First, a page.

After the revolution, the MB's leaders replaced Mubarak's repression with the opposition's conspiracy against their rule as a rallying point. It is one of many tactics that are employed by these leaders in order to maintain members' loyalty and sustain the unity and coherence of the movement particularly during hard times or crises. Therefore, although they are in power, they continue to perceive themselves as "victims" of the opposition which turned to be the "external enemy" that attempts to undermine the "Islamic project" regardless of what the latter means. Ironically, the most powerful opposition to the MB's rule now comes from Salafis and other Islamist forces not from liberal and secular forces. More importantly, by treating the opposition as an uncompromising "foe" the MB leadership could ensure members' adherence and maintain their control over the organization. Indeed, the attacks on the MB's headquarters in Mokattam in March was a golden chance for leadership to feed this narrative and internalize within members' mindset. "Now the entire tanzim (organization) is under the control of the conservatives and all members would unwaveringly support President Morsi to the end of his tenure," a senior member of the MB told me. Clearly, the more the opposition presses the MB, the more solid and coherent the movement becomes.

Hence the importance of constantly exaggerating the role of the opposition — and particularly the NSF — in fomenting unrest, even though there's scant evidence that ElBaradei and friends are putting thousands on the street. The MB does not know how to maintain coherence among its diverse members without fighting culture wars.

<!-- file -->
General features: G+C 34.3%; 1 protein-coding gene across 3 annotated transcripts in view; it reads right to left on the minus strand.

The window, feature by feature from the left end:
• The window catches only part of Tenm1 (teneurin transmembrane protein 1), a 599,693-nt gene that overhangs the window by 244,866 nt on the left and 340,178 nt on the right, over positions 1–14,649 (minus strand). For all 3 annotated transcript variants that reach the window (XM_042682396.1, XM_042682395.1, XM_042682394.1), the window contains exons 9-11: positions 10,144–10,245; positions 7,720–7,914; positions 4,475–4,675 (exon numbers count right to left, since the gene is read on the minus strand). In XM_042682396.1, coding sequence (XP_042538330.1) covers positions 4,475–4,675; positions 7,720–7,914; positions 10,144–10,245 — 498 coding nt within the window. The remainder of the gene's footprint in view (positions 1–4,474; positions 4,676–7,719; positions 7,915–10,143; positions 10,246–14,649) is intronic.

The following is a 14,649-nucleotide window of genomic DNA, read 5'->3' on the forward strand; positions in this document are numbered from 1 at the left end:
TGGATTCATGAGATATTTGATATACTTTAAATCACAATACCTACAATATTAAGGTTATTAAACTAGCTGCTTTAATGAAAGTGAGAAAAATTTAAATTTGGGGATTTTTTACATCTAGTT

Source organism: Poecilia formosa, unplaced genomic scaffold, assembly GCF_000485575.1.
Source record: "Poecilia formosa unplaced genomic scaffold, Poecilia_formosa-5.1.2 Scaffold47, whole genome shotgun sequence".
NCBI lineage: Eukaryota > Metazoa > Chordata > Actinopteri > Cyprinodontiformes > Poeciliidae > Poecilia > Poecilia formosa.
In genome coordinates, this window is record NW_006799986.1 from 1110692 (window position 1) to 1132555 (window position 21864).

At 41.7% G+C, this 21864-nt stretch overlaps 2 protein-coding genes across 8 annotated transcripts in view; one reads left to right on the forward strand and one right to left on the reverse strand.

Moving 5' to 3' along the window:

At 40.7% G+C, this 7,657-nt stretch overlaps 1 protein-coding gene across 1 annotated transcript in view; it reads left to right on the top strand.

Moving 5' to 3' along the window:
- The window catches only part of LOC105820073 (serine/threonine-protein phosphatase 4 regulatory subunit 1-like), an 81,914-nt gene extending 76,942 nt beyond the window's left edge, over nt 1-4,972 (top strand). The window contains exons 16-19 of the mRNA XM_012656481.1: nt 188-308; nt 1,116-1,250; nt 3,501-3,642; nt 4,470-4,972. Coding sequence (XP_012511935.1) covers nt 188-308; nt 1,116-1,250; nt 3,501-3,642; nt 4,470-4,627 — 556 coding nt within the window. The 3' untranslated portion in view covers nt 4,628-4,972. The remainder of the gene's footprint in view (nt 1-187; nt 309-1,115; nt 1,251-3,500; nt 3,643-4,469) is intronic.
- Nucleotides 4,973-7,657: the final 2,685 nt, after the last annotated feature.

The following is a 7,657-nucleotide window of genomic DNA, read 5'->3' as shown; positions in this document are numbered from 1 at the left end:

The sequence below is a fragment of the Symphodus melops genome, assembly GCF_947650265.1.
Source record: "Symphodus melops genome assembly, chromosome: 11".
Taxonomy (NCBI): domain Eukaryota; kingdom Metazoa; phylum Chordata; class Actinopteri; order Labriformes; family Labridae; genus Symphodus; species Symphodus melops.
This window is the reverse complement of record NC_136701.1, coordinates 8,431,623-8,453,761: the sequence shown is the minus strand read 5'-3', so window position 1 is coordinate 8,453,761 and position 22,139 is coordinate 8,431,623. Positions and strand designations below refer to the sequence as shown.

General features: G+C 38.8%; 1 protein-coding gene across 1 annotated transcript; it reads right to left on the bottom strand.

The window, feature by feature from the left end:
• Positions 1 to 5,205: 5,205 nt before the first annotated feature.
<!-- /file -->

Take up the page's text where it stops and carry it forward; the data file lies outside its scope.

Issandr El Amrani

Issandr El Amrani is a Cairo-based writer and consultant. His reporting and commentary on the Middle East and North Africa has appeared in The Economist, London Review of Books, Financial Times, The National, The Guardian, Time and other publications. He also publishes one of the longest-running blog in the region,

Stability in Algeria, or is "reform" even possible?

Today's reports that Algerian President Abdelaziz Bouteflika suffered what is being called a "minor stroke" and is hospitalized in France, and the ongoing debate about a new constitution being drafted ahead of new presidential elections (which might very well now be rushed) next year, are a good time to issue a report on Algeria. Which is what Carnegie's Lahcen Achy has just done, in The Price of Stability in Algeria. He argues, among other things: